All the different religions which grew among different nations under varying circumstances and conditions had their origin in Asia, and the Asiatics understand them well. When they came out from the motherland, they got mixed up with errors. The most profound and noble ideas of Christianity were never understood in Europe, because the ideas and images used by the writers of the Bible were foreign to it. Take for illustration the pictures of the Madonna. Every artist paints his Madonna according to his own pre-conceived ideas. I have been seeing hundreds of pictures of the Last Supper of Jesus Christ, and he is made to sit at a table. Now, Christ never sat at a table; he squatted with others, and they had a bowl in which they dipped bread — not the kind of bread you eat today. It is hard for any nation to understand the unfamiliar customs of other people. How much more difficult was it for Europeans to understand the Jewish customs after centuries of changes and accretions from Greek, Roman, and other sources! Through all the myths and mythologies by which it is surrounded it is no wonder that the people get very little of the beautiful religion of Jesus, and no wonder that they have made of it a modern shop-keeping religion.
To come to our point. We find that all religions teach the eternity of the soul, as well as that its luster has been dimmed, and that its primitive purity is to be regained by the knowledge of God. What is the idea of God in these different religions? The primary idea of God was very vague. The most ancient nations had different Deities — sun, earth, fire, water. Among the ancient Jews we find numbers of these gods ferociously fighting with each other. Then we find Elohim whom the Jews and the Babylonians worshipped. We next find one God standing supreme. But the idea differed according to different tribes. They each asserted that their God was the greatest. And they tried to prove it by fighting. The one that could do the best fighting proved thereby that its God was the greatest. Those races were more or less savage. But gradually better and better ideas took the place of the old ones. All those old ideas are gone or going into the lumber-room. All those religions were the outgrowth of centuries; not one fell from the skies. Each had to be worked out bit by bit. Next come the monotheistic ideas: belief in one God, who is omnipotent and omniscient, the one God of the universe. This one God is extra-cosmic; he lies in the heavens. He is invested with the gross conceptions of His originators. He has a right side and a left side, and a bird in His hand, and so on and so forth. But one thing we find, that the tribal gods have disappeared for ever, and the one God of the universe has taken their place: the God of gods. Still He is only an extra-cosmic God. He is unapproachable; nothing can come near Him. But slowly this idea has changed also, and at the next stage we find a God immanent in nature.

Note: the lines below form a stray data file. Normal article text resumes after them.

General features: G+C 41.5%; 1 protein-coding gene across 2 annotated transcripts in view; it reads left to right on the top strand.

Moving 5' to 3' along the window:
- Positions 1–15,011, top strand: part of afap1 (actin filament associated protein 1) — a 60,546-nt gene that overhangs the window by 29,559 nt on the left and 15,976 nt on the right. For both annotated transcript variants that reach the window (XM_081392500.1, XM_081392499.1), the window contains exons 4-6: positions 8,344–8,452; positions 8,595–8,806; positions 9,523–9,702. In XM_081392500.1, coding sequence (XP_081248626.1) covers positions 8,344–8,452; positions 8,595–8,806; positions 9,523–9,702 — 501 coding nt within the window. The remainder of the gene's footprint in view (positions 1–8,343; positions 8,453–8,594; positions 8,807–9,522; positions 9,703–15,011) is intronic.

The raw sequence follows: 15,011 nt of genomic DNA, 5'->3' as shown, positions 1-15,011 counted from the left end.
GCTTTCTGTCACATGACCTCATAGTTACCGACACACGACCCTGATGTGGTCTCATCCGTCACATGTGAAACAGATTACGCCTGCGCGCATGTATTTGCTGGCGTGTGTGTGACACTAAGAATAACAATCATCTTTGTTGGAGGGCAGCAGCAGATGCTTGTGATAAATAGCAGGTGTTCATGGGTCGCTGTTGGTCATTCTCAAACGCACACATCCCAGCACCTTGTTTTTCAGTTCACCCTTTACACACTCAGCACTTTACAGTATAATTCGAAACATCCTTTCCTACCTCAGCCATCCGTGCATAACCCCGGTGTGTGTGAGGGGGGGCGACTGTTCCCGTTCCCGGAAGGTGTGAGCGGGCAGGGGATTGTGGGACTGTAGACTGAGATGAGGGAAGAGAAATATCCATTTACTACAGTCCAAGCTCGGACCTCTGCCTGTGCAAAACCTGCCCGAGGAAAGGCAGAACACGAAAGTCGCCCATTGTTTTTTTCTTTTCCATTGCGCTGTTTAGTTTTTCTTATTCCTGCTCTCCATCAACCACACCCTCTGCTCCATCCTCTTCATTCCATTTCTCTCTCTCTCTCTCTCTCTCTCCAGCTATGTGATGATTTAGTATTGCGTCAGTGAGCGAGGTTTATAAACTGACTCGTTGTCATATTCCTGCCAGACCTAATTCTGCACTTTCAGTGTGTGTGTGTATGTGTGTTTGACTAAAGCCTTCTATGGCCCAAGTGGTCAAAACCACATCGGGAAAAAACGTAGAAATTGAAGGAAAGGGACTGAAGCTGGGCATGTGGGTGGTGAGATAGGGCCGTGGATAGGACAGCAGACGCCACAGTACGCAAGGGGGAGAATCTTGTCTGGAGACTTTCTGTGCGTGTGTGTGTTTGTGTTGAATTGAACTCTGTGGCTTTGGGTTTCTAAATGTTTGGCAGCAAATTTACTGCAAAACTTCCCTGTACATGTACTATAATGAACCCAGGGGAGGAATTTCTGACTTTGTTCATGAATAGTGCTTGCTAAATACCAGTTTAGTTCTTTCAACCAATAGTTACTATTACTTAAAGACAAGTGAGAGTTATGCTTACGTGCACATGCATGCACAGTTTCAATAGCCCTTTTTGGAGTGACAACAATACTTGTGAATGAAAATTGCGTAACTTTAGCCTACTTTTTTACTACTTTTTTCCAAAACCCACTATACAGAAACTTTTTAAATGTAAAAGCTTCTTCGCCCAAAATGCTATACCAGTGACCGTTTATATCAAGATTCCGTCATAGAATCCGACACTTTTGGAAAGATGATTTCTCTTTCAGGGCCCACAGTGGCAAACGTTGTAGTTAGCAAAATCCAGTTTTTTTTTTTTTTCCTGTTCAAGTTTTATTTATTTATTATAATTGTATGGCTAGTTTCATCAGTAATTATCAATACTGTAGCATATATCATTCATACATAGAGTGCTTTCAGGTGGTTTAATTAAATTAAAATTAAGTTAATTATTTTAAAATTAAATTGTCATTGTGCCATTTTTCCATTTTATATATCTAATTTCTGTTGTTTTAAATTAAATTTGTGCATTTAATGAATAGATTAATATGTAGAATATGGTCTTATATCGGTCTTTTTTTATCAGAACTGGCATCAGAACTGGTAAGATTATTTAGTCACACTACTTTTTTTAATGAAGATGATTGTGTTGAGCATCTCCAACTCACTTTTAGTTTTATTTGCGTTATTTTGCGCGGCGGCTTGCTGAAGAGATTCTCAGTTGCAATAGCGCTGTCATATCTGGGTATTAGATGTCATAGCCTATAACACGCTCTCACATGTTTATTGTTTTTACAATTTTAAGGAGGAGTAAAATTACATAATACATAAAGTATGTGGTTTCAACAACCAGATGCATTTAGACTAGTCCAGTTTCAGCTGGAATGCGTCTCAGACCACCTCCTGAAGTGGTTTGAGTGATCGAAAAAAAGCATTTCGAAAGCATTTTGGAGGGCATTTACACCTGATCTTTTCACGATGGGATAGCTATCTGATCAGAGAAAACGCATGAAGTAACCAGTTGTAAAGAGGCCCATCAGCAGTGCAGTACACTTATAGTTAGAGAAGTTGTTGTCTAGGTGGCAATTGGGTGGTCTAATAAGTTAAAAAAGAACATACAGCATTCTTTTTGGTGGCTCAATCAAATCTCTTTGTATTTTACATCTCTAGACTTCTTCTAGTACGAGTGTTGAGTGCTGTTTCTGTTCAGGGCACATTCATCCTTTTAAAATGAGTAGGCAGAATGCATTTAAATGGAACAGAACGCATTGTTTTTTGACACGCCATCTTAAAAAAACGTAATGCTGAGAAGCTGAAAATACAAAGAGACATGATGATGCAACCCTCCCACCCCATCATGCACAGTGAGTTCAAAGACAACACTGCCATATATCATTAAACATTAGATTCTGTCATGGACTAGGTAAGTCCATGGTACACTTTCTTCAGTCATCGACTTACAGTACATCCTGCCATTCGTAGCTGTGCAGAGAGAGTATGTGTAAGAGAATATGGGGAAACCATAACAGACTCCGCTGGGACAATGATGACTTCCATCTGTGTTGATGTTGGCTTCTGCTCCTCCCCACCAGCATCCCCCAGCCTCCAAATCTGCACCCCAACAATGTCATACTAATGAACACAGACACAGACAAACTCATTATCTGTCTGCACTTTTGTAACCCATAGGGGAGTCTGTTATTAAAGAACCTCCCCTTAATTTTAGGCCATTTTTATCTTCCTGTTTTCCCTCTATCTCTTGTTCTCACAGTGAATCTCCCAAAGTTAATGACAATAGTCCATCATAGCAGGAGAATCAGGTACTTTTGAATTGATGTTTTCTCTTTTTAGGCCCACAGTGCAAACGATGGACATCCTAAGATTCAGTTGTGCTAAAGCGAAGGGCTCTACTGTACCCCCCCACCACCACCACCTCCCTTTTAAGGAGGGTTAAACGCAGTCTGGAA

In the New Testament it is taught, "Our Father who art in heaven" — God living in the heavens separated from men. We are living on earth and He is living in heaven. Further on we find the teaching that He is a God immanent in nature; He is not only God in heaven, but on earth too. He is the God in us. In the Hindu philosophy we find a stage of the same proximity of God to us. But we do not stop there. There is the non-dualistic stage, in which man realizes that the God he has been worshipping is not only the Father in heaven, and on earth, but that "I and my Father are one." He realizes in his soul that he is God Himself, only a lower expression of Him. All that is real in me is He; all that is real in Him is I. The gulf between God and man is thus bridged. Thus we find how, by knowing God, we find the kingdom of heaven within us.
In the first or dualistic stage, man knows he is a little personal soul, John, James, or Tom; and he says, "I will be John, James, or Tom to all eternity, and never anything else." As well might the murderer come along and say, "I will remain a murderer for ever." But as time goes on, Tom vanishes and goes back to the original pure Adam.
"Blessed are the pure in heart, for they shall see God." Can we see God? Of course not. Can we know God? Of course not. If God can be known, He will be God no longer. Knowledge is limitation. But I and my Father are one: I find the reality in my soul. These ideas are expressed in some religions, and in others only hinted. In some they were expatriated. Christ's teachings are now very little understood in this country. If you will excuse me, I will say that they have never been very well understood.